Lazy Days of Summer

Filed Under (Adam) by Estee on 26-08-2009

Tagged Under :

6492_128612431217_516086217_2966165_1979503_s-1 Well here we are, mother and son enjoying some quiet cottage days before the hectic pace of September. There’s something to be said for spending quiet times of doing little else than reading, walking, painting, boating, swimming, eating and just being together. This surely would have been something I would have been afraid of doing in the “early autism” years, worried that Adam might not get his “therapy” fill. But the wind, the fresh air are therapy enough for an otherwise hurried life. I’ve always loved to travel and to experience new things, and while I’ve pulled back a bit since Adam’s birth, I also keep trying to take him places. Even if he can get a little anxious, I know he also loves the experience once he is able to adjust and settle down.

Adam wasn’t used to this new and rented place. Like many autistic people, adjusting to new places can be very difficult. It took Adam about three days to get comfortable here. And thankfully, I had the resolve to hang in there with him, to hold him, to tell him it was going to be okay, and to let him do what he had to do.  Being a parent of an autistic person is also knowing that it will take a few days for the child to adjust. It’s knowing when to hold back, and how to help them along without pushing too hard.  It’s about being very very patient. So, while it started with a lot of tears, you can see here we are now having the summer of our lives.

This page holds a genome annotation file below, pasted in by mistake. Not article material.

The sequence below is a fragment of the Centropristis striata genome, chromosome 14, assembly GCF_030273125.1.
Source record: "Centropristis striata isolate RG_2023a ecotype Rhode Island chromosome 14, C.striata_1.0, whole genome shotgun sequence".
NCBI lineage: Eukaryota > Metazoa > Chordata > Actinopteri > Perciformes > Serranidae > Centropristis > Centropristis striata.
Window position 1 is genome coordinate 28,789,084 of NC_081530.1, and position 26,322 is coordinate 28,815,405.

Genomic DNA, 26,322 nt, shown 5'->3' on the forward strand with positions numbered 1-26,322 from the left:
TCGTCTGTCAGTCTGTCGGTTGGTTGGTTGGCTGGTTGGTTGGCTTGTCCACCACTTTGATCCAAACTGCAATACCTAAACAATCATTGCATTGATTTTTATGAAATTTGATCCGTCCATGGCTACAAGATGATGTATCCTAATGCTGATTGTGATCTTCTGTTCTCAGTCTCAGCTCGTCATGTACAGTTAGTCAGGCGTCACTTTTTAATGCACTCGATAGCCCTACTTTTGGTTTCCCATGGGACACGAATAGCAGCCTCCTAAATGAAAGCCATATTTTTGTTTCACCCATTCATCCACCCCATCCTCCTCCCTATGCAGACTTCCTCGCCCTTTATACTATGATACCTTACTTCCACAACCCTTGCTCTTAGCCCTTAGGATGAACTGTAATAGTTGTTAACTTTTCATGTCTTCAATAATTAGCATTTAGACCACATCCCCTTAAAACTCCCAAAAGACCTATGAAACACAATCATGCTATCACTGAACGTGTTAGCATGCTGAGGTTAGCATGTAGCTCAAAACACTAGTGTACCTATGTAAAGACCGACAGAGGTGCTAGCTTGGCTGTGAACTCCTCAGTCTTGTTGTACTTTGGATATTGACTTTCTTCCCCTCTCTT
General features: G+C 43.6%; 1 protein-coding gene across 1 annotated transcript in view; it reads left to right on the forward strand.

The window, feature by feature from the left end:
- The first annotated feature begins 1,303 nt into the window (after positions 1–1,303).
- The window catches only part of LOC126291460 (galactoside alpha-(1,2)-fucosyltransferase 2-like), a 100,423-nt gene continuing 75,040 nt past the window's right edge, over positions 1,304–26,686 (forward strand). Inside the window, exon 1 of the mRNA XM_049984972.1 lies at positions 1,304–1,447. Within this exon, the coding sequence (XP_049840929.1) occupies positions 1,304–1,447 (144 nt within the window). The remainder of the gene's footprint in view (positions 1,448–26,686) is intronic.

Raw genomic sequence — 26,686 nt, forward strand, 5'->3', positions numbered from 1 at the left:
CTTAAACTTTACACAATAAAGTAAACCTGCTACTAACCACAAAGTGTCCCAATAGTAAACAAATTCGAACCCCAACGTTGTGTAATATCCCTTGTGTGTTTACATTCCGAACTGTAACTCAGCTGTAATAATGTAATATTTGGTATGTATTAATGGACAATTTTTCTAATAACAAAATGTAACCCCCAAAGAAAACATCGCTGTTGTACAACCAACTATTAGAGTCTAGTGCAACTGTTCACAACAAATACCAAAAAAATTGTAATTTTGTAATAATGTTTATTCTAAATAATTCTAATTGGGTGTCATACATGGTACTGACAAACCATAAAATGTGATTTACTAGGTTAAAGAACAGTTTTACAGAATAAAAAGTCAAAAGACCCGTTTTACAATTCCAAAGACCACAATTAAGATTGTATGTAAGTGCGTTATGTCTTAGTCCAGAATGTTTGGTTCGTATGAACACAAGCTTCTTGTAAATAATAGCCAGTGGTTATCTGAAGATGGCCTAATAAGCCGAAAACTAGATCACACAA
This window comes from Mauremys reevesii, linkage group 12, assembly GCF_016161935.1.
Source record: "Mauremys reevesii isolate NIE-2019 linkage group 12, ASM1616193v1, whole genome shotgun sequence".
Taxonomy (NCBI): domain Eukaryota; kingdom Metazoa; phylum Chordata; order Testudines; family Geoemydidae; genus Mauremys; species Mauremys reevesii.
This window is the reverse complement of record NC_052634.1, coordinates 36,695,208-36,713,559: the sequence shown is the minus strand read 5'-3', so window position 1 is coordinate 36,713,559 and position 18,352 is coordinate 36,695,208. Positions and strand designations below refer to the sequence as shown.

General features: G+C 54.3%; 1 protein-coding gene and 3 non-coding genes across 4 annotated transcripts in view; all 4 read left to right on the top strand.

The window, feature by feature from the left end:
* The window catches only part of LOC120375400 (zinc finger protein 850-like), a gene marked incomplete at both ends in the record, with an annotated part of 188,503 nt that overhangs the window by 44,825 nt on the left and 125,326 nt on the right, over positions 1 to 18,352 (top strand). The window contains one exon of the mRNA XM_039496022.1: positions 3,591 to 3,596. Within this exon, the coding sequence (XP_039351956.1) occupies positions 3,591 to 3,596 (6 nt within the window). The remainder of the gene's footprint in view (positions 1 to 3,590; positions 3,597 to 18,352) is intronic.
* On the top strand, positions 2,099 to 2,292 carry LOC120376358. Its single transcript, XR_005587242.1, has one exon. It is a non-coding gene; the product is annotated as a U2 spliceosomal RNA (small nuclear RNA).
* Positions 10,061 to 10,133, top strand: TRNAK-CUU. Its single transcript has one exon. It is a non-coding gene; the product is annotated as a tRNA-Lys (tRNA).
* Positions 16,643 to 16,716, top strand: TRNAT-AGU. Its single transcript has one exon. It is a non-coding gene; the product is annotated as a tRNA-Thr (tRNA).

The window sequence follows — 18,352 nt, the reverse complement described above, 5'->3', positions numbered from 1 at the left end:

Cheers to the final lazy days of summer.

Before Motherhood: The Child In Me

Filed Under (Uncategorized) by Estee on 24-08-2009

5536_163963020328_531425328_3905111_5995336_nThis is me in 1981. I’m singing at St. Michael’s Choir School Stage with our band “Maurader.” Those were the days… every weekend jamming in someone’s basement. I played keyboard and as you can well see, sang. I think these were some ditty’s from Pat Benetar….”You’re a heartbreaker….”  Now this was no motley crew. I sang and went to school (St. Mikes was our “brother school” as I went to HNM — an all girls school) with Michael Schade, now a world-renowned tenor, and Mitch himself is now a composer, among some other of my friends who stayed in music and went on to do other marvelous things. The folks from St. Mikes and HNM are a highly-achieved bunch. (C’mon friends, speak up).

Driving up North with my son Adam, the singing hasn’t stopped. Both Adam and I sing out loud to the radio tunes. The rock and roll girl still lives on some 25 years later deep inside the responsible, devoted autism mom. I dance and sing with Adam every day and he loves it. He loves mama’s spirit and mama love’s Adam’s.